Discrimination And Immigration Discrimination

2035 Words9 Pages
In a world filled with multiple cultural identities and differences, little is known as to why a survey of racial citizens discriminate against those of immigrant backgrounds. For instance, when an immigrant leave his/her native land to establish permanent residency abroad. As this individual begins to familiarize him/herself with this new country, a number of people who religiously consume this place, are not as open to familiarizing themselves with this person with unchained difference. As this somehow forces this individual into a category, prone to discrimination as mentioned in the earlier paragraph, very little is known as to why this is the case. What is known, however, is the many commonalities that continue to transpire through…show more content…
Now, upon reading the definitions of these two terms, there is nothing that signifies anything demeaning in regards to the act of immigrating. So, why do so many people of native backgrounds feel justified when they discriminate against other individuals of foreign background? According to the identity theory, an individual has multiple identities that are organized as a salience hierarchy within the self. This innate attribute may respectfully be the underlying cause for immigration…show more content…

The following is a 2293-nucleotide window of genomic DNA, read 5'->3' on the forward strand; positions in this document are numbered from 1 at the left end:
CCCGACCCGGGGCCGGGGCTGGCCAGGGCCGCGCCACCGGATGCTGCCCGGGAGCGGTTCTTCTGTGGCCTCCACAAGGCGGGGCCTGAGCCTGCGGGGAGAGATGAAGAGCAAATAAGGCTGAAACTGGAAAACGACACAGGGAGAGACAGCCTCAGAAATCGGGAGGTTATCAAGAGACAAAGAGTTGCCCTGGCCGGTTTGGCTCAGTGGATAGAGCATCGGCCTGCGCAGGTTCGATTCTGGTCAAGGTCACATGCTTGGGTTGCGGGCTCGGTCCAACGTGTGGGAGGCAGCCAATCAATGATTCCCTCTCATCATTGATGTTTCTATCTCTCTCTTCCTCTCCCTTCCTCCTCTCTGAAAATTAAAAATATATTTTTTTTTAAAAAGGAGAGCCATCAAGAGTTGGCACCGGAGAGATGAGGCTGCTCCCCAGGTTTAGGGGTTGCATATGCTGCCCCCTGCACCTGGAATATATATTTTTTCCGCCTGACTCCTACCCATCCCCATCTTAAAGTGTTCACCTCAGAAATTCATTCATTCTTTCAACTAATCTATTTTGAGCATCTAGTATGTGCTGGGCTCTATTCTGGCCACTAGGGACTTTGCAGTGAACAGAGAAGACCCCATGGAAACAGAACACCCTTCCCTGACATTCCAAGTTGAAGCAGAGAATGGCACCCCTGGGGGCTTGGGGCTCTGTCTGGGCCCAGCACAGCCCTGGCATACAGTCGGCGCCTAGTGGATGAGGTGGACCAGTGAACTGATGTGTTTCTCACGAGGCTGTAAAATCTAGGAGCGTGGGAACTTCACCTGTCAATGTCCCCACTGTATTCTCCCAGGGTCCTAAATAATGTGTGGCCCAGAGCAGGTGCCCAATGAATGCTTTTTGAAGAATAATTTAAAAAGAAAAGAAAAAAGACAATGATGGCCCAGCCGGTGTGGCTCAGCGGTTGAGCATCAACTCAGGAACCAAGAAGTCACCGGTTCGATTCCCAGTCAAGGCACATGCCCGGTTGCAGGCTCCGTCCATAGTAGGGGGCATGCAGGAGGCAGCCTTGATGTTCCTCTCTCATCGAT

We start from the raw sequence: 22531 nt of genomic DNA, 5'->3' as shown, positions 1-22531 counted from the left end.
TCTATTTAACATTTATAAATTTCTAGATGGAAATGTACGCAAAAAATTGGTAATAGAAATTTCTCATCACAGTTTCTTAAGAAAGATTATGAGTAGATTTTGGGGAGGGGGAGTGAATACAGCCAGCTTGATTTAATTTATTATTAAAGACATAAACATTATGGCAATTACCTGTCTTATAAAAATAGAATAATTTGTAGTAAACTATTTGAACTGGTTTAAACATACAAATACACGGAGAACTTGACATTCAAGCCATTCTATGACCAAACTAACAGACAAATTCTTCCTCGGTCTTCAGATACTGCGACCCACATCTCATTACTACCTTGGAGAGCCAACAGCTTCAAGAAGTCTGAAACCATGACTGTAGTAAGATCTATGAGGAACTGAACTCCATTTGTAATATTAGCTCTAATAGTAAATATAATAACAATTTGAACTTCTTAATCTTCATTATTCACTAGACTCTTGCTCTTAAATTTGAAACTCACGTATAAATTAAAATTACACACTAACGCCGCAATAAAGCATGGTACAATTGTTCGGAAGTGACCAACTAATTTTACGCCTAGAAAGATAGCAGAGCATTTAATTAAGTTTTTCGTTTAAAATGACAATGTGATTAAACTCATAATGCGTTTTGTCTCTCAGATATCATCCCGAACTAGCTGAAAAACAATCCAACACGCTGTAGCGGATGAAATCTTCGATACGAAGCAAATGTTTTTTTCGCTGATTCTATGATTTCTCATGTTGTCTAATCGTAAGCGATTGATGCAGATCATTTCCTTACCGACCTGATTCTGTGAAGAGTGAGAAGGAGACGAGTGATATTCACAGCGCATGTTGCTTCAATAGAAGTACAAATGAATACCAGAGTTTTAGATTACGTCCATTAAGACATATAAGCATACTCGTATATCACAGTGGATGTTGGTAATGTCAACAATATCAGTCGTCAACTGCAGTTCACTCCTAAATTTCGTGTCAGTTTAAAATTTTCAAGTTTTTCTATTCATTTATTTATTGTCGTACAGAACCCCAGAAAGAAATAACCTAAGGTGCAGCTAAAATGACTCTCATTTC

“In the late 1960’s, a new class of immigrants were now permanently settling in, from Latin America and the Caribbean basin” (Remaking the American Mainstream, 2003). We can all agree that America is now a redefined country that is currently known as the melting pot. What the melting pot, some of you might ask? According to Merriam Webster, a melting pot is a place where a variety of races, cultures or individuals assimilate into a cohesive whole. While this is a bold and forceful combination of different cultures, it seems as we are all under one
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